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Headache Patients Go to Washington

One in six Americans suffers from recurrent headaches. Congress can help.

That was the message from hundreds of patient advocates who gathered at the U.S. Capitol for this year’s Headache on the Hill. People living with migraine and other headache disorders use the annual event to highlight legislative solutions that could improve their health care – and their lives.  

What Congress Can Do About Headache

The day’s policy panel discussion spotlighted the impact of step therapy, also known as “fail first,” on people with headache and migraine. 

Step therapy can “delay necessary treatment” and “actually increase health care costs,” explained U.S. Senator Lisa Murkowski (R-Alaska), the event’s featured speaker.

Sen. Murkowski has introduced The Safe Step Act (H.R. 2630), which would require health plans to allow exceptions to step therapy requirements. When health care providers recommend a particular medication for a patient, this law would keep insurers from standing in the way.

The bill has garnered 39 bipartisan co-sponsors.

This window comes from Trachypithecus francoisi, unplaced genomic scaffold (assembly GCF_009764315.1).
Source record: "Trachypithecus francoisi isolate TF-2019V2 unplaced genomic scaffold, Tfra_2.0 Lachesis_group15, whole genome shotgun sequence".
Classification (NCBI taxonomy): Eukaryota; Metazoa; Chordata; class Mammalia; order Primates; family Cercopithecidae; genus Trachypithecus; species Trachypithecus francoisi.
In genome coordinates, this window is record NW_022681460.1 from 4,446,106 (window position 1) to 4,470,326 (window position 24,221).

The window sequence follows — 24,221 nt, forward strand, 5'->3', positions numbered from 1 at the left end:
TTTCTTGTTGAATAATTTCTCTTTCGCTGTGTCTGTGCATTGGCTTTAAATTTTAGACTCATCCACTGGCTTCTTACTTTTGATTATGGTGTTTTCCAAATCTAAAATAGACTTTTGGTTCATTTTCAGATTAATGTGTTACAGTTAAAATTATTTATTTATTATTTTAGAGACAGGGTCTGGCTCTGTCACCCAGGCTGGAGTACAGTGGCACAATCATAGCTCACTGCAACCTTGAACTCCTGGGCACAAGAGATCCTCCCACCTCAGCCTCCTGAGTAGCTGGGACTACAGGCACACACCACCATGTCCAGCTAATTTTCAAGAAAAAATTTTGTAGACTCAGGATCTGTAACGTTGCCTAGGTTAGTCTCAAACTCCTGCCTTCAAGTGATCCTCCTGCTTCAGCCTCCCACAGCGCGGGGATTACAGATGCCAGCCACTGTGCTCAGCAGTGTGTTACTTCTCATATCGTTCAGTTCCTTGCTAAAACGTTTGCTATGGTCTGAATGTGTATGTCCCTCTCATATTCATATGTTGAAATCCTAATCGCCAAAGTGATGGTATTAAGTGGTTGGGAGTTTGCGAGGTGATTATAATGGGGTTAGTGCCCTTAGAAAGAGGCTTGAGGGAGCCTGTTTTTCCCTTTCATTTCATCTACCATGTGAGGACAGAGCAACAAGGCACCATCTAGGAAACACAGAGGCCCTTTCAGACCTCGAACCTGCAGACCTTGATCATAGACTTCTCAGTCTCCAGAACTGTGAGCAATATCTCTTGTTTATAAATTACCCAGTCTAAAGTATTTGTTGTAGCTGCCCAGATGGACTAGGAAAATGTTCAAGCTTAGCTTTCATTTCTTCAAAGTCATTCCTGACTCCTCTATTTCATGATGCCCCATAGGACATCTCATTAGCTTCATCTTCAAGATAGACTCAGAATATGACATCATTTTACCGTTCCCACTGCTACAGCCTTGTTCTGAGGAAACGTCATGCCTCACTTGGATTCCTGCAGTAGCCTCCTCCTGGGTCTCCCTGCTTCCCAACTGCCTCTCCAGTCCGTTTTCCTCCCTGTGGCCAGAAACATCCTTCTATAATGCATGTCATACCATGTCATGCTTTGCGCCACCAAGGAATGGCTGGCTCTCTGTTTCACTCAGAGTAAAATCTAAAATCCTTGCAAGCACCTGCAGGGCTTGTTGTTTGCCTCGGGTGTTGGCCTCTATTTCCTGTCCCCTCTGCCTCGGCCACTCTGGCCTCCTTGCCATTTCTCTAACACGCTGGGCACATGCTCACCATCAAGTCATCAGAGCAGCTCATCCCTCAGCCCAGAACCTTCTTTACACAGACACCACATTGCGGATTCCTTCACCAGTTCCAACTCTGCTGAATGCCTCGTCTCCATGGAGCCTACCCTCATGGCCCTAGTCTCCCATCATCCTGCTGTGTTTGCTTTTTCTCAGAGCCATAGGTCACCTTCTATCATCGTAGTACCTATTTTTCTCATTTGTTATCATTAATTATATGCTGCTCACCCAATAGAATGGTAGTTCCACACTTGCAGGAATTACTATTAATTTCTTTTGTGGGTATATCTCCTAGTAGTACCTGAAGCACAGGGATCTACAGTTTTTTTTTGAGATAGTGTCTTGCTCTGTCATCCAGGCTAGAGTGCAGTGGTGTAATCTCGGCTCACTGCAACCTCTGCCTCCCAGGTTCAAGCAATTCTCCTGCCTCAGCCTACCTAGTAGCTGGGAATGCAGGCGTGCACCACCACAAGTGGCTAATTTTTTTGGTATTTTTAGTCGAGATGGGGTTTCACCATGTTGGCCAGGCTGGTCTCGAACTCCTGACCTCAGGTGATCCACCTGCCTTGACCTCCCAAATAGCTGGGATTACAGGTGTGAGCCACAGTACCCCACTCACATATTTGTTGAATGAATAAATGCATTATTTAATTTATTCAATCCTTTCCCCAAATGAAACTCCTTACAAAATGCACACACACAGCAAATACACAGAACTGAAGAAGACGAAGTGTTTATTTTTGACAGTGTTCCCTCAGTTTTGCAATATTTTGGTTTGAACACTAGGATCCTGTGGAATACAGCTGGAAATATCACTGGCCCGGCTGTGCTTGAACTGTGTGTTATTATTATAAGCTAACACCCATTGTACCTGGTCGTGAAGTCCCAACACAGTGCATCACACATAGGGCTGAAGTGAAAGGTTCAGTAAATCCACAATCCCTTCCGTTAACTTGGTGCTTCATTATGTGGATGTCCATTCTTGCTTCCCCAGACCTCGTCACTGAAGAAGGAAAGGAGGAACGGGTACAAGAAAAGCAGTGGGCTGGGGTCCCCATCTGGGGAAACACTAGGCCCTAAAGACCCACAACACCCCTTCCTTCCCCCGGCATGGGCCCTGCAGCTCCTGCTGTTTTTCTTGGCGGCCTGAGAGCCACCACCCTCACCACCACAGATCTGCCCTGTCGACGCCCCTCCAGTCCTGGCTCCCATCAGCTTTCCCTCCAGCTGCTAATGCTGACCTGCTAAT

Why Legislative Reform Matters for Patients & Providers

Step therapy reform could help people like Karla Neville, a patient advocate from San Antonio, Texas, who spoke on the panel.

“A lot of decisions in my life are made for me by my disease,” Karla said of her experience with migraine. She recalled how step therapy requirements led her to endure nine months of ineffective treatment before she got the infused medication her clinician prescribed.

Neurologist and fellow panelist Chaouki Khoury, MD, of Atlanta, Georgia, echoed Karla’s concerns. He also described how step therapy can undermine patients’ trusted relationship with their clinician.

Sarah Buchanan of the Safe Step Coalition offered attendees tips on effective advocacy, while Charlotte Pineda, health policy director for Sen. Roger Marshall (R-Kan.) encouraged attendees to share their experiences with their legislators. 

The panel discussion was moderated by Amaal Starling, MD, of the Mayo Clinic in Scottsdale, Arizona.

The event was hosted by The Headache & Migraine Policy Forum and the Alliance for Headache Disorders Advocacy.

A virtual Headache on the Hill will be held this fall to accommodate those who cannot travel, and ensure their stories are also heard by legislators.

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